Author: ft Editorial Staff

The revocable title holding trust

This article examines the use of the living trust vesting, which avoids probate supervision of a deceased owner’s estate, and distinguishes the living trust from other trusts. A review of vestings A broker is working with a prospective buyer who has decided to make an offer to purchase real estate located by the broker. The broker begins to prepare a purchase agreement. Before entering the name of the buyer on the purchase agreement in order to identify the buyer responsible for the offer and the source of the good faith deposit, the broker asks the buyer: How are you going to take title to the property? and How are you going to fund the good faith deposit? The buyer informs the broker he will take title in the name of his family trust, legally titled a revocable inter vivos trust agreement and simply called a living trust. The deposit toward the purchase price/down payment will be by check drawn on a bank account in the buyer’s name as trustee for the living trust. As a result of the trust vesting requirement, the buyer is properly told he will need to provide a copy of the trust agreement (or at least the first page) on opening escrow. Escrow will need a copy of the trust agreement for the correct name and spelling of both the trustee and the family trust...

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Permitting pets and waterbeds

This article reviews the handling of rent applications received from tenants with pets or liquid-filled furniture. Role of the security deposit Landlords and their property managers are frequently confronted with acceptable, prospective tenants who own pets or liquid-filled furniture. Landlords cannot automatically refuse to rent to a prospective tenant whose furnishings include liquid-filled furniture or deny an existing tenant the use of liquid-filled furniture, such as a waterbed, on the premises. However, landlords can automatically, as a matter of policy, refuse to accept all tenants who want to occupy a unit with their pet, unless the tenant is disabled and uses: a guide dog, which is a seeing-eye dog trained by a licensed person to aid a blind person; a signal dog, trained to alert a deaf or hearing-impaired person to intruders or sounds; or a service dog, trained to aid a physically disabled person by protection work, such as pulling a wheelchair or fetching dropped items. [Calif. Civil Code §54.1(b)(6)] Disabled persons accompanied by a specially trained dog must keep the dog leashed and tagged as a specially trained dog with an identification tag issued by the county clerk, animal control department or some other authorized agency. The disabled tenant accompanied by a tagged guide/signal/service dog cannot be required by the landlord to pay any extra rent, charge or security deposit for the dog to be kept on...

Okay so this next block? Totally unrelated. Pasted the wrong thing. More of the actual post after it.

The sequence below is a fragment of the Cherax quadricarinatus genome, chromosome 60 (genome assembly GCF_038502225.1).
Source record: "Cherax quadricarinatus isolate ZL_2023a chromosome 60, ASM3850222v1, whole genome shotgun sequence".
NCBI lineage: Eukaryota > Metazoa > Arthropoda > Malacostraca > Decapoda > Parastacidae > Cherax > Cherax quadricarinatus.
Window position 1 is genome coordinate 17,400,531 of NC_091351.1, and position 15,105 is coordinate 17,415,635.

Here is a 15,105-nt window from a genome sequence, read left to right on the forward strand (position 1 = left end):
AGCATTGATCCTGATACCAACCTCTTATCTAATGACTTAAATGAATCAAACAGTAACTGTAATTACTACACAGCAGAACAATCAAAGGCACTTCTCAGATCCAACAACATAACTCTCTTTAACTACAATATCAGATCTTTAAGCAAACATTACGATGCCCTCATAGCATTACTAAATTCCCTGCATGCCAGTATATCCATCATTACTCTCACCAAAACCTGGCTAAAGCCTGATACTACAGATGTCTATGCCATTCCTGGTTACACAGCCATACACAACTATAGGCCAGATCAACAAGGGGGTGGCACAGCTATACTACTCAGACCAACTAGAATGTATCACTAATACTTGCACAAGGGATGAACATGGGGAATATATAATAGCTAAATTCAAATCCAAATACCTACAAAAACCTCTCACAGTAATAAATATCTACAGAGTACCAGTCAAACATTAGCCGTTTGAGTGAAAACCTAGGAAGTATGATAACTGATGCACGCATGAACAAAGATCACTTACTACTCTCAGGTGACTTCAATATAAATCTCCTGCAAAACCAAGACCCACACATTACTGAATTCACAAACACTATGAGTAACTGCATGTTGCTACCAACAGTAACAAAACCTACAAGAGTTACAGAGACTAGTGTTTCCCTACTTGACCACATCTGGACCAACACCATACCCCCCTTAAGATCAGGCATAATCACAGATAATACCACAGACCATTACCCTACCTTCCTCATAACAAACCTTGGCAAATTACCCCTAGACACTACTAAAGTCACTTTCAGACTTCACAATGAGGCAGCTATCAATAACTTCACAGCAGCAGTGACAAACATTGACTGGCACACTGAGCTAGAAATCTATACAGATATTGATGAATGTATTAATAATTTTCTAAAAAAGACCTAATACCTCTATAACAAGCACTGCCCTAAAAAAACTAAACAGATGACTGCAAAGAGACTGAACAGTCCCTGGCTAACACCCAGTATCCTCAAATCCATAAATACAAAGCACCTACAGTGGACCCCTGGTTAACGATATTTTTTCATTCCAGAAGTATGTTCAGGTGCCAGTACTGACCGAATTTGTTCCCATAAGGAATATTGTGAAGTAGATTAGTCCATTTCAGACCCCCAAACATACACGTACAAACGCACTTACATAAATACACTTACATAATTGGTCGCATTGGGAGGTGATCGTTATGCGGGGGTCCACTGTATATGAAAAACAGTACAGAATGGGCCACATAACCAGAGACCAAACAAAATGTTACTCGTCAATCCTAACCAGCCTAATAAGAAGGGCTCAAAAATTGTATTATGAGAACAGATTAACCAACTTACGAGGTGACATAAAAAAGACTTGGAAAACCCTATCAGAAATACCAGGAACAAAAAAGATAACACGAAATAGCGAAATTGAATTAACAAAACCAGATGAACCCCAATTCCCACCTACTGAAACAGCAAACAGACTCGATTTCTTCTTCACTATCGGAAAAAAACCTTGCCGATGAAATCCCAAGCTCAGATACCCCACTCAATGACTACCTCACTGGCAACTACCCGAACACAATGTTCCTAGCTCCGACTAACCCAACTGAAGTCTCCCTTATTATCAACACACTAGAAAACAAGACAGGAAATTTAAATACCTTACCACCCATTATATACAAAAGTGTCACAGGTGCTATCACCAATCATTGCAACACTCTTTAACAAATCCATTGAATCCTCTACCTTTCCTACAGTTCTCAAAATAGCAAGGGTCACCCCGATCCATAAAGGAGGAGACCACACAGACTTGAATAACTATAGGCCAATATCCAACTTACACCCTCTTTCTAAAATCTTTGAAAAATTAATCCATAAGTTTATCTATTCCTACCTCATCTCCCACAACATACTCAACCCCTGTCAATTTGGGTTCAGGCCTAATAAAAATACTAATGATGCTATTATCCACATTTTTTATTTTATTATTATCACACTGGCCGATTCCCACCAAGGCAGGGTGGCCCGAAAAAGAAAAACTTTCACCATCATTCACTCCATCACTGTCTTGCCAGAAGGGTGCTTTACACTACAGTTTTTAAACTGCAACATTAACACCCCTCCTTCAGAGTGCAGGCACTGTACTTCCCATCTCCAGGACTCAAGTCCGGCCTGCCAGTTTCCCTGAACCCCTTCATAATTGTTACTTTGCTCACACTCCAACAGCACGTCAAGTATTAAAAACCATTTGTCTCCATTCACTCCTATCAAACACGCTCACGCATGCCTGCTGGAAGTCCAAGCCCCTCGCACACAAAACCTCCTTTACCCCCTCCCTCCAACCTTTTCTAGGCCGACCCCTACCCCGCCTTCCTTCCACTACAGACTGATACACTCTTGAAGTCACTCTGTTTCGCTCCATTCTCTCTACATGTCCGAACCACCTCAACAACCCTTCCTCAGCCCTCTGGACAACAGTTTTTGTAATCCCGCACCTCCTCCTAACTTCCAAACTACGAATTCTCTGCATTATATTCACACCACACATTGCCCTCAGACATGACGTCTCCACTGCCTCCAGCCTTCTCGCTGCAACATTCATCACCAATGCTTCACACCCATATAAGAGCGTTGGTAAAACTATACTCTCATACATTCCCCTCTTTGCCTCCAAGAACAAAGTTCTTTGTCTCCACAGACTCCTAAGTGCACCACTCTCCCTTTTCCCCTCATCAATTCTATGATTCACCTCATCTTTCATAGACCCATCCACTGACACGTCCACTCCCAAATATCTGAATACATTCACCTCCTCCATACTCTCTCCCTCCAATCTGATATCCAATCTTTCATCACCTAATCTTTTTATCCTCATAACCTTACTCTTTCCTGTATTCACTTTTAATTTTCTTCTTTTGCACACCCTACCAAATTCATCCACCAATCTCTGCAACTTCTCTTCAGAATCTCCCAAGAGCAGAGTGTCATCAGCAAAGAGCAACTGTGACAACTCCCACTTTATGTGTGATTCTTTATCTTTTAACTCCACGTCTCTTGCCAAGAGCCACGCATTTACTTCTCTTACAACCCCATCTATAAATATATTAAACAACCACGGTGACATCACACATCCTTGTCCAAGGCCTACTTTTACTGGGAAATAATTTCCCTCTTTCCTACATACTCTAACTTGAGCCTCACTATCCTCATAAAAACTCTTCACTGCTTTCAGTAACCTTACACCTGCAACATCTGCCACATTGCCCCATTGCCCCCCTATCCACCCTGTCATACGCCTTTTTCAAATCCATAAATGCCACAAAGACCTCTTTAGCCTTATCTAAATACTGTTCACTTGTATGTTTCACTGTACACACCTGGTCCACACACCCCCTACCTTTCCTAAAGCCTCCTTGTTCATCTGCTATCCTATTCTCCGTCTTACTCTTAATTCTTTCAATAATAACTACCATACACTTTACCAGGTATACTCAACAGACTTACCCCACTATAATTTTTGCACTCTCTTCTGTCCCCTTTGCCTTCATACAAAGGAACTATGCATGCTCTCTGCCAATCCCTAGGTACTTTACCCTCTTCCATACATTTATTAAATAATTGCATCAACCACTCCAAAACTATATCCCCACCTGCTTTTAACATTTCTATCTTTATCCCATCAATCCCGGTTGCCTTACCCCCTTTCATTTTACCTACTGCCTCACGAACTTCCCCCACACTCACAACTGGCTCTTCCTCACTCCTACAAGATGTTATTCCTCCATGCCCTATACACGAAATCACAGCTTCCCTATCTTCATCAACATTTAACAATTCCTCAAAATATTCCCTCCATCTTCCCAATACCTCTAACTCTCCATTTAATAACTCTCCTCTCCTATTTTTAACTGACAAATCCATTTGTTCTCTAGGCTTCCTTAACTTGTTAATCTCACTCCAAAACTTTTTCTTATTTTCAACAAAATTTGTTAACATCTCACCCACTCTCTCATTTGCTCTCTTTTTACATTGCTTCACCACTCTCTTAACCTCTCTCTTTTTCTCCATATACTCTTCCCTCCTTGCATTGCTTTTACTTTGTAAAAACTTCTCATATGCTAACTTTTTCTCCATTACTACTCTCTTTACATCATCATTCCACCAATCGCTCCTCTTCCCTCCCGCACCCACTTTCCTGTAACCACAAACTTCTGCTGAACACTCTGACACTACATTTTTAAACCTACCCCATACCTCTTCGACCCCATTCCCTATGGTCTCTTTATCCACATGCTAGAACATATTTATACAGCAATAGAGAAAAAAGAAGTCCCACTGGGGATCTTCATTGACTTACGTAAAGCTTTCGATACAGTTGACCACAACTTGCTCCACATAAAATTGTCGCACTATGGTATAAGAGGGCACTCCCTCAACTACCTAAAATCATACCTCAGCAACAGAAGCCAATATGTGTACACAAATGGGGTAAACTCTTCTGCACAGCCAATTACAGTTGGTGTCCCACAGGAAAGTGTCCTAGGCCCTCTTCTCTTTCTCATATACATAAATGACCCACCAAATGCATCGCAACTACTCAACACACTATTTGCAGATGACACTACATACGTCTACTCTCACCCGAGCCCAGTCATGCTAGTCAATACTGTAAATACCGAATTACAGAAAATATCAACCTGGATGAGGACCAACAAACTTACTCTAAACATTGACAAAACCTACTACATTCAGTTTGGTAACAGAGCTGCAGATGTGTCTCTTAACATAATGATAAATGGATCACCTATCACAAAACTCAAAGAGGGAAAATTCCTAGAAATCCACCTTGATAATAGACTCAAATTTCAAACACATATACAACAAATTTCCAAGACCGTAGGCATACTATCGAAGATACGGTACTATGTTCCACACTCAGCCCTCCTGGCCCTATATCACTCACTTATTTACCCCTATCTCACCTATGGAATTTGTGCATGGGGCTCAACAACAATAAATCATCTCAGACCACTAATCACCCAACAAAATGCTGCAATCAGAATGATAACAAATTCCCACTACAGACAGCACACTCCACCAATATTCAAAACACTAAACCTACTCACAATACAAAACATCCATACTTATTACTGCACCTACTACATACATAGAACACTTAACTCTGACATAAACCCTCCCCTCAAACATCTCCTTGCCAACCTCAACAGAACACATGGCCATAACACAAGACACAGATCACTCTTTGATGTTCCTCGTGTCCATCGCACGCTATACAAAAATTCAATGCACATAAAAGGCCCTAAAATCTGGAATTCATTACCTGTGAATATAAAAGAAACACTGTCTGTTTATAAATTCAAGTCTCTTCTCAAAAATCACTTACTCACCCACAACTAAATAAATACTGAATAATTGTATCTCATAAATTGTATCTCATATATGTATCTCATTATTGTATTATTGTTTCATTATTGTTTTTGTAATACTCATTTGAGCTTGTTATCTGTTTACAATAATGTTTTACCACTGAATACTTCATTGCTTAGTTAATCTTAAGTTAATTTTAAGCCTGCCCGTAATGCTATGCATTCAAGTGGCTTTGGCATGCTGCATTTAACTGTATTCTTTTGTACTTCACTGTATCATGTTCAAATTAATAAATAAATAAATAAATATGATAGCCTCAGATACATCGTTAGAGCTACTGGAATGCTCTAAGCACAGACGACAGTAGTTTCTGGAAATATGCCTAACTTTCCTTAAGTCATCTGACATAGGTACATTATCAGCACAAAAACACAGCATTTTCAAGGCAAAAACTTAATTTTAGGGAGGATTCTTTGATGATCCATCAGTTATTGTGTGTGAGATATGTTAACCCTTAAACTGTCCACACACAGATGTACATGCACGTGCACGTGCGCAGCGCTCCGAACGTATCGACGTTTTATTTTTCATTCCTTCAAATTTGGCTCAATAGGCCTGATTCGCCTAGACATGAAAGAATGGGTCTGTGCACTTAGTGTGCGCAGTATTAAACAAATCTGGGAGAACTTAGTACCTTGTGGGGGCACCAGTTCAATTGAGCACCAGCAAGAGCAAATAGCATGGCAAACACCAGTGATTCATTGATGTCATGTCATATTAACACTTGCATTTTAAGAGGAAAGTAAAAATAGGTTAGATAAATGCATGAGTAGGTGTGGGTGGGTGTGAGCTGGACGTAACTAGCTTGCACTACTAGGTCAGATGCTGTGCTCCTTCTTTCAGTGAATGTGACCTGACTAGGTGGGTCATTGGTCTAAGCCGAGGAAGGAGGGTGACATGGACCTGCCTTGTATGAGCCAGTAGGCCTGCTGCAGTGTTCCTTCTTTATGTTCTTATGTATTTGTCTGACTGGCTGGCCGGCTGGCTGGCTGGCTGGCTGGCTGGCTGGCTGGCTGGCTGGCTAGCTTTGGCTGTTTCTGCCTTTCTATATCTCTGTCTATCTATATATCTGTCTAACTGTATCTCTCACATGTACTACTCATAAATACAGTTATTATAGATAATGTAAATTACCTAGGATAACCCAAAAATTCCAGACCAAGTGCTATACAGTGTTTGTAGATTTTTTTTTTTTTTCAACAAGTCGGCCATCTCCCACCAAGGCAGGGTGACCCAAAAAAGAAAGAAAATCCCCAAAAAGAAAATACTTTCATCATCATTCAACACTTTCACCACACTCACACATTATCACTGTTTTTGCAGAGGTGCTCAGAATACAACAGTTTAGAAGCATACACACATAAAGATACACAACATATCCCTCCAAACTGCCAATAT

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§1031, tenants in common and partners

This article presents the conduct which characterizes vested co-owners on title to real estate as owners of fractional interests in a partnership barring the transfer of any fractional interest from §1031 tax-exempt treatment. Exchanging fractional interests A group of no more than ten co-owners, husband and wife being one, acquire income-producing property. They take title as tenants in common, each with their pro rata share of “undivided ownership” based on their contribution to the down payment. The property is occupied by tenants under leases and periodic rental agreements providing for the landlord to care for and maintain the premises.   A partner may use or possess partnership property only on behalf of the partnership. The co-owners orally agree: to divide annual operating income (or losses) and resale profits pro rata based on their percentage of ownership; and to hire a broker, typically the group organizer, sometimes called a syndicator, to manage the property and collect rents. Each co-owner will separately report his pro rata share of annual property operating data (APOD) – which includes income, expenses, interest and depreciation – on Schedule E of his Federal 1040. The APOD is typically provided by the managing member of the investment group, usually the syndicator who located the property and organized the group. No partnership filing will be made on a 1065, and no K-1 Forms will be used by the...